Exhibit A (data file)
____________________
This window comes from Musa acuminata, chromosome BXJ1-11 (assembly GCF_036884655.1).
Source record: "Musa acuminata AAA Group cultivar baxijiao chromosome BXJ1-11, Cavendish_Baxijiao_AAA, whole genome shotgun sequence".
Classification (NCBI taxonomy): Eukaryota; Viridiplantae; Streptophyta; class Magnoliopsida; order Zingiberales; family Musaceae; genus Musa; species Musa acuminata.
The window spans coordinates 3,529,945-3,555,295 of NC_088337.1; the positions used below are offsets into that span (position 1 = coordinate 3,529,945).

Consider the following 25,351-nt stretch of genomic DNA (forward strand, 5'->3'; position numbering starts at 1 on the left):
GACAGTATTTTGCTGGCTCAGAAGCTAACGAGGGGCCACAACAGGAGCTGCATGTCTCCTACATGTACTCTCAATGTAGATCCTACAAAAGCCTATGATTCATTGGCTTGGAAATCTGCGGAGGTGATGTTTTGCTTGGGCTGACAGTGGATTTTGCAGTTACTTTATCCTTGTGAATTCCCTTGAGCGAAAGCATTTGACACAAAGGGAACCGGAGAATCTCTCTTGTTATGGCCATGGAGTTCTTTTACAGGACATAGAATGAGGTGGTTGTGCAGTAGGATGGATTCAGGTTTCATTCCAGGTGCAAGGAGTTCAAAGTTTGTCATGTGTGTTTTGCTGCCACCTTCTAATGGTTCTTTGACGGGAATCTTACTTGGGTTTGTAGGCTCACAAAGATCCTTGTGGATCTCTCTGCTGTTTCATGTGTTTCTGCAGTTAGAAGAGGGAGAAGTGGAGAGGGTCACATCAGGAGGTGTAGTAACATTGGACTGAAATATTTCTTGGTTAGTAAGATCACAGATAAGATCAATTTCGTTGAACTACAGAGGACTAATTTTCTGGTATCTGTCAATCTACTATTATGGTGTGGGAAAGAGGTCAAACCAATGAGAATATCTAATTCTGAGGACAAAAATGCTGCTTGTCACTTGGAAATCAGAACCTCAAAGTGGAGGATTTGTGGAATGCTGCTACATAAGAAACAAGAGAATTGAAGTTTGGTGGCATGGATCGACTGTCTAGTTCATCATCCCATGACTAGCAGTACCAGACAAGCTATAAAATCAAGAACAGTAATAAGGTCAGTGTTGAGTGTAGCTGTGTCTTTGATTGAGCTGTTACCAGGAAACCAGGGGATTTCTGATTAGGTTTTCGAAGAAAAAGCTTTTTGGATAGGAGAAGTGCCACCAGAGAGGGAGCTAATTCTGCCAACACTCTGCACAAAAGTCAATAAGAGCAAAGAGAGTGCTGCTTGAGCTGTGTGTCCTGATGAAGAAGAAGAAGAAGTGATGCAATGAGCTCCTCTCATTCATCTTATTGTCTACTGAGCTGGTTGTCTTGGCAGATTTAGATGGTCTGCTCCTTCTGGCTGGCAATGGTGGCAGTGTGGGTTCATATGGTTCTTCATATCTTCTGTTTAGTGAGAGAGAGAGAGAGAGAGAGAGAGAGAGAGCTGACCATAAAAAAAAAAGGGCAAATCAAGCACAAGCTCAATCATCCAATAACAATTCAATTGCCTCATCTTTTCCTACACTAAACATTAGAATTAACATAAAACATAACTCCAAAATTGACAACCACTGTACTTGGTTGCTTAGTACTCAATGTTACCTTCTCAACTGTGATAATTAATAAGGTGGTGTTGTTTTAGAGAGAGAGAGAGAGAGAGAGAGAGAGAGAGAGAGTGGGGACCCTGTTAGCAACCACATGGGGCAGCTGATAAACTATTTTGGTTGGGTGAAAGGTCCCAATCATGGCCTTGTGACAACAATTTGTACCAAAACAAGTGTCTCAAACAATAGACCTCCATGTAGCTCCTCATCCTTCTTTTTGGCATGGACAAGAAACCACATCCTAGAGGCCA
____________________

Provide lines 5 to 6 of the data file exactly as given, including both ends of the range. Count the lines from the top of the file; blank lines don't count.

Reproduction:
Consider the following 25,351-nt stretch of genomic DNA (forward strand, 5'->3'; position numbering starts at 1 on the left):
GACAGTATTTTGCTGGCTCAGAAGCTAACGAGGGGCCACAACAGGAGCTGCATGTCTCCTACATGTACTCTCAATGTAGATCCTACAAAAGCCTATGATTCATTGGCTTGGAAATCTGCGGAGGTGATGTTTTGCTTGGGCTGACAGTGGATTTTGCAGTTACTTTATCCTTGTGAATTCCCTTGAGCGAAAGCATTTGACACAAAGGGAACCGGAGAATCTCTCTTGTTATGGCCATGGAGTTCTTTTACAGGACATAGAATGAGGTGGTTGTGCAGTAGGATGGATTCAGGTTTCATTCCAGGTGCAAGGAGTTCAAAGTTTGTCATGTGTGTTTTGCTGCCACCTTCTAATGGTTCTTTGACGGGAATCTTACTTGGGTTTGTAGGCTCACAAAGATCCTTGTGGATCTCTCTGCTGTTTCATGTGTTTCTGCAGTTAGAAGAGGGAGAAGTGGAGAGGGTCACATCAGGAGGTGTAGTAACATTGGACTGAAATATTTCTTGGTTAGTAAGATCACAGATAAGATCAATTTCGTTGAACTACAGAGGACTAATTTTCTGGTATCTGTCAATCTACTATTATGGTGTGGGAAAGAGGTCAAACCAATGAGAATATCTAATTCTGAGGACAAAAATGCTGCTTGTCACTTGGAAATCAGAACCTCAAAGTGGAGGATTTGTGGAATGCTGCTACATAAGAAACAAGAGAATTGAAGTTTGGTGGCATGGATCGACTGTCTAGTTCATCATCCCATGACTAGCAGTACCAGACAAGCTATAAAATCAAGAACAGTAATAAGGTCAGTGTTGAGTGTAGCTGTGTCTTTGATTGAGCTGTTACCAGGAAACCAGGGGATTTCTGATTAGGTTTTCGAAGAAAAAGCTTTTTGGATAGGAGAAGTGCCACCAGAGAGGGAGCTAATTCTGCCAACACTCTGCACAAAAGTCAATAAGAGCAAAGAGAGTGCTGCTTGAGCTGTGTGTCCTGATGAAGAAGAAGAAGAAGTGATGCAATGAGCTCCTCTCATTCATCTTATTGTCTACTGAGCTGGTTGTCTTGGCAGATTTAGATGGTCTGCTCCTTCTGGCTGGCAATGGTGGCAGTGTGGGTTCATATGGTTCTTCATATCTTCTGTTTAGTGAGAGAGAGAGAGAGAGAGAGAGAGAGAGAGCTGACCATAAAAAAAAAAGGGCAAATCAAGCACAAGCTCAATCATCCAATAACAATTCAATTGCCTCATCTTTTCCTACACTAAACATTAGAATTAACATAAAACATAACTCCAAAATTGACAACCACTGTACTTGGTTGCTTAGTACTCAATGTTACCTTCTCAACTGTGATAATTAATAAGGTGGTGTTGTTTTAGAGAGAGAGAGAGAGAGAGAGAGAGAGAGAGAGAGTGGGGACCCTGTTAGCAACCACATGGGGCAGCTGATAAACTATTTTGGTTGGGTGAAAGGTCCCAATCATGGCCTTGTGACAACAATTTGTACCAAAACAAGTGTCTCAAACAATAGACCTCCATGTAGCTCCTCATCCTTCTTTTTGGCATGGACAAGAAACCACATCCTAGAGGCCA